Patients and Tissue Microarray (TMA) Specimens

Formalin-fixed paraffin-embedded tissue blocks including BC tumors and normal tissues adjacent to tumors (with a spatial distance of 2 cm away from the tumors) were collected from Shanghai General Hospital, China. Tissues from 2004 to 2014 were obtained from patients with primary BC who received no chemotherapy or radiotherapy. For tissue microarray construction, all specimens were re-evaluated and checked by HE staining and the representative areas were selected and constructed into 2.0 mm tissue cores. In this study, a total of 404 cases, including 241 BC tissues and 163 normal tissues adjacent to tumors were analyzed. Clinical information, including age, tumor size, expression of ER, PR, HER2 and Ki-67, lymph node status, morphologic subtypes and follow-up information for overall survival (OS) rates were retrieved from the patients’ electronic medical record. Clinicopathological classification and staging were assigned according to the 8th edition of American Joint Committee on Cancer (AJCC) staging system. All of the research was reviewed and approved by the Ethics Committee of Shanghai General Hospital (#2018KY153).

Cell Culture

MDA-MB-468, SKBR3, HCC1806, MDA-MB-231, MDA-MB-453, MCF7, MCF-10A and SUM159 cells were purchased from Cell Bank/Stem Cell Bank of the Chinese Academy of Sciences (Shanghai, China) and cultured as recommended by the suppliers.

PDOs Culture and Section Preparation

Organoids were cultured as previously described.13 Fresh BC tissues cut into 1–3 mm3 pieces were digested in BC tissue digest medium (Table S1) and incubated on orbital shaker at 37℃ for 40 min. The digested tissue suspension was shaken vigorously to disperse and then filtered through 70 µm cell strainers (Corning, Upstate, NY). FBS (2% final concentration) was added to the filtered suspension to stop digesting followed by centrifugation at 400 g. After washing twice with organoids washing medium (Table S2), the pellet was resuspended by Cultrex growth factor reduced BME type 2 (Trevigen, Gaithersburg, MD). BME-cell suspension drops (40 μL) were allowed to solidify on 24-well suspension culture plates (Greiner, Monroe, NC) at 37℃. BC organoid medium (600 μL, Table S3) was added to each well and incubated at 37℃ with 5% CO2. Medium was changed every 3 days and the organoids were passaged every 1–4 weeks. To prepare sections for immunohistochemistry (IHC), PDOs seeded in plates were scraped off and centrifuged at 400 g. After washing twice with PBS, PDO pellets were fixed in formalin at room temperature and then subjected to routine processing of paraffin embedding.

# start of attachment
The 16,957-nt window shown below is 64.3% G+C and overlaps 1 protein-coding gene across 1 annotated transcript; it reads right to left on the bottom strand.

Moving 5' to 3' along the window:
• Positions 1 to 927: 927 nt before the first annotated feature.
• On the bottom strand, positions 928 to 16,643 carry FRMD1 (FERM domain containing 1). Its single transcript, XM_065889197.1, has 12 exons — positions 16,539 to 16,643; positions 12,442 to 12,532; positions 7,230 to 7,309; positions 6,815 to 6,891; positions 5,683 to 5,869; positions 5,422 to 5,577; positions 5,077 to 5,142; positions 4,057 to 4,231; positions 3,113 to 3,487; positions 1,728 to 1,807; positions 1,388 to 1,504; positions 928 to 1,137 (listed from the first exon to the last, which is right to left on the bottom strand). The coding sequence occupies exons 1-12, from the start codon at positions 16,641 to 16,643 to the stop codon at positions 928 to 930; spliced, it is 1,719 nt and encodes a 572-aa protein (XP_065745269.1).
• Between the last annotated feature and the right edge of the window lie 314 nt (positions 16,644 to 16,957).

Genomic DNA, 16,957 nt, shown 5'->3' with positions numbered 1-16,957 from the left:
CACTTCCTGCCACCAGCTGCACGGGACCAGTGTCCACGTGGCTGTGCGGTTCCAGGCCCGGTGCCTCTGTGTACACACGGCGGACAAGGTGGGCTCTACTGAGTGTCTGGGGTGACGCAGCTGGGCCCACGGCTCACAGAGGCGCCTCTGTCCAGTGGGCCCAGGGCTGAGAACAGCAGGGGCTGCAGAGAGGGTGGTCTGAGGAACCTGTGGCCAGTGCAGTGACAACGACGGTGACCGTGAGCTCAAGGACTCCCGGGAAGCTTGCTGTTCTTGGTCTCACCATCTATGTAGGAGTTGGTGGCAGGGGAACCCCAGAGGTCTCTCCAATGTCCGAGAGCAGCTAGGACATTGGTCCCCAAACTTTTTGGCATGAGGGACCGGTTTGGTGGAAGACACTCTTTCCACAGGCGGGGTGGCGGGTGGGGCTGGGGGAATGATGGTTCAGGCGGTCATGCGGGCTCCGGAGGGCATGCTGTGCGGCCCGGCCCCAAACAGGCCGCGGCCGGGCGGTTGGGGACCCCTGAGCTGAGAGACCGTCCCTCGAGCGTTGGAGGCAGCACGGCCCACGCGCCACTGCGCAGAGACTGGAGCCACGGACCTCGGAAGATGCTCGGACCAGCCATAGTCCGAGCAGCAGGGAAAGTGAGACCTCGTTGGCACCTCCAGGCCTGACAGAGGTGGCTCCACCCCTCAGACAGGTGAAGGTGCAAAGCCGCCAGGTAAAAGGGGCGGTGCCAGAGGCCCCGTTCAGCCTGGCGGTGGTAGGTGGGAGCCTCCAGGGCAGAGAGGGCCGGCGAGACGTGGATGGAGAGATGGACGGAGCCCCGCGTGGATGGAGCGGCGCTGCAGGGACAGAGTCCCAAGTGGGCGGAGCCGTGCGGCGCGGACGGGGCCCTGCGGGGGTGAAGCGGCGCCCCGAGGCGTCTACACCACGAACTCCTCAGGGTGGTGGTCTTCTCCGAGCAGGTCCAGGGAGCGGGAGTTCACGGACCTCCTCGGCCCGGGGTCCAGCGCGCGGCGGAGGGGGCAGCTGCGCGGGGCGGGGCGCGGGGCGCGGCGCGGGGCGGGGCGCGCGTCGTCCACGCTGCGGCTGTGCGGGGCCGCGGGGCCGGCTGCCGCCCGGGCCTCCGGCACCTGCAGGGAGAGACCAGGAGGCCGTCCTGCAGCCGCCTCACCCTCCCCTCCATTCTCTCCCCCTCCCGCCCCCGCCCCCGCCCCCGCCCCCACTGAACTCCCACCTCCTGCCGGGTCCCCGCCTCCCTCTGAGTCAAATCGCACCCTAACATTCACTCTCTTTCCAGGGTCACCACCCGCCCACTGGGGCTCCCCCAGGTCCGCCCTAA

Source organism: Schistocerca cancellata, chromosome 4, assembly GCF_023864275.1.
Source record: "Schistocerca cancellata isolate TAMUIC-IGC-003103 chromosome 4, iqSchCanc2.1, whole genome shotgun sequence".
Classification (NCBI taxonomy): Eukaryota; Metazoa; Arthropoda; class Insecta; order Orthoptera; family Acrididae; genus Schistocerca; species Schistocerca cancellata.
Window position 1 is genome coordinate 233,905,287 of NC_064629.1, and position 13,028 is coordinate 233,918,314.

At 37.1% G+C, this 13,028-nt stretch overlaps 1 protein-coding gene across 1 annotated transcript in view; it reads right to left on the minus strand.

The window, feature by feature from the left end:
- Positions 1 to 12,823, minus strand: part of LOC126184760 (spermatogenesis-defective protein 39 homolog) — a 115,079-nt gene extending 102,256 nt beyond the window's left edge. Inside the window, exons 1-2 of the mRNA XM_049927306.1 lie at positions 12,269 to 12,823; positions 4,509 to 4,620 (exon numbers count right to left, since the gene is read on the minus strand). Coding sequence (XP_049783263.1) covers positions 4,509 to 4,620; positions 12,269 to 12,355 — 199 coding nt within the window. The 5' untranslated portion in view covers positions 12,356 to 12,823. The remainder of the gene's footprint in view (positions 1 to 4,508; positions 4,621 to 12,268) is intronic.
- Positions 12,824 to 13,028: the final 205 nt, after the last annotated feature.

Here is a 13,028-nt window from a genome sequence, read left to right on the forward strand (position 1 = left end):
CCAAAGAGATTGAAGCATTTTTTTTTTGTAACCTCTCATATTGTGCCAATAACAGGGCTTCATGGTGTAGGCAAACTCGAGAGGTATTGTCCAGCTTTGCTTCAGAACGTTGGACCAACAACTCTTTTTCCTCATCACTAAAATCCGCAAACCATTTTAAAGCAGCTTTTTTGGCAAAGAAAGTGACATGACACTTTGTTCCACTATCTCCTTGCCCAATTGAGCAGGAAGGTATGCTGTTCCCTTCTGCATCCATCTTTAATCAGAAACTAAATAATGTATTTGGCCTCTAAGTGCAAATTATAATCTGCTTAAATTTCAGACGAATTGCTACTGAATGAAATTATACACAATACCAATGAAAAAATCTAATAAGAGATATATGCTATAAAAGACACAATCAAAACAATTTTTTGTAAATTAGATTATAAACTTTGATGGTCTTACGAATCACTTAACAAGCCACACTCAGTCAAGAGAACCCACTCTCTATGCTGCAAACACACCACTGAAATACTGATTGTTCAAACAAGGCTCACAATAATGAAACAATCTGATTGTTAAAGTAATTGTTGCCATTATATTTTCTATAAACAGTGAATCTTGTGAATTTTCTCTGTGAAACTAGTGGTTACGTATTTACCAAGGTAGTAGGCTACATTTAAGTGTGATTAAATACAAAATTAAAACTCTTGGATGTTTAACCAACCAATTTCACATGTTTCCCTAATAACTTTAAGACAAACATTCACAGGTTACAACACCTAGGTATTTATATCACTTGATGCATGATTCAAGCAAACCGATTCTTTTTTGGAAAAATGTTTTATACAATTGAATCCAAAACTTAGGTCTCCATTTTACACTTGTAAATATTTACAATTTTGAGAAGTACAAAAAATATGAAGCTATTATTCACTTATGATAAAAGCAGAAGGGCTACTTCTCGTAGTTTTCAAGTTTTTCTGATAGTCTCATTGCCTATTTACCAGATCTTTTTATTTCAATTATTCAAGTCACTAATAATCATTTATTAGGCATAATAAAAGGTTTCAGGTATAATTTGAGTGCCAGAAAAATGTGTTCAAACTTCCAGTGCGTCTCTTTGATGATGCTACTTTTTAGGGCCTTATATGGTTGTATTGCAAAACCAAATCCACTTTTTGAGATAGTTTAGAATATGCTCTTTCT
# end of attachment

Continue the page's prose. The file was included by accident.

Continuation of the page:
Immunohistochemistry (IHC)

For IHC analysis, 3 µm-thick TMAs and PDOs sections were dewaxed in xylene and rehydrated by graded ethanol solutions. Antigens were retrieved by high-pressure heat method with citrate solution (pH = 6). The sections were immersed in 3% hydrogen peroxide (Sigma, St Louis, MO) solution for 15 min and blocked with normal goat serum (Gibco, Grand Island, NY) for another 15 min at room temperature. Samples were then incubated with mouse anti-TROP2 monoclonal antibody (Clone 01, 1:200, Enzo Life Sciences, Raamsdonksveer, The Netherlands) at 4℃ overnight, followed by detection with mouse/rabbit streptavidin-biotin detection kit (ZSBIO, Beijing, China). The sections were then stained by 3,3-diaminobenzidine (DAB), counterstained with hematoxylin, dehydrated through graded ethanol solutions, cleared in xylene, and mounted by neutral resins. Tris-buffered saline with Tween-20 (Sigma, St Louis, MO) was used for rinsing sections between steps.

Interpretation and Evaluation of IHC Results

TMA slides were digitally scanned using Vectra Polaris Pathology Imaging System and images were visualized by Inform software (PerkinElmer, Waltham, MA). PDO slides were captured with an Olympus optical microscope. For analysis, both the staining intensity and percentage of positive tumor cells were graded and multiplied to obtain an overall staining score as described previously.14 Staining intensity was scored on a scale of 0‐3 as follows: 0 (negative), 1 (weak), 2 (medium) and 3 (strong). Percentage of positive tumor cells was categorized into five semi-quantitative classes: 0 (≤5% positive cells), 1 (6–25% positive cells), 2 (26–50% positive cells), 3 (51–75% positive cells) and 4 (>76% positive cells). Overall staining scores greater than 4 were defined as high expression of TROP2. All scoring and grading were performed independently by two experienced pathologists who were not informed of the patients’ clinical history and any discrepancies were resolved by jointed discussion.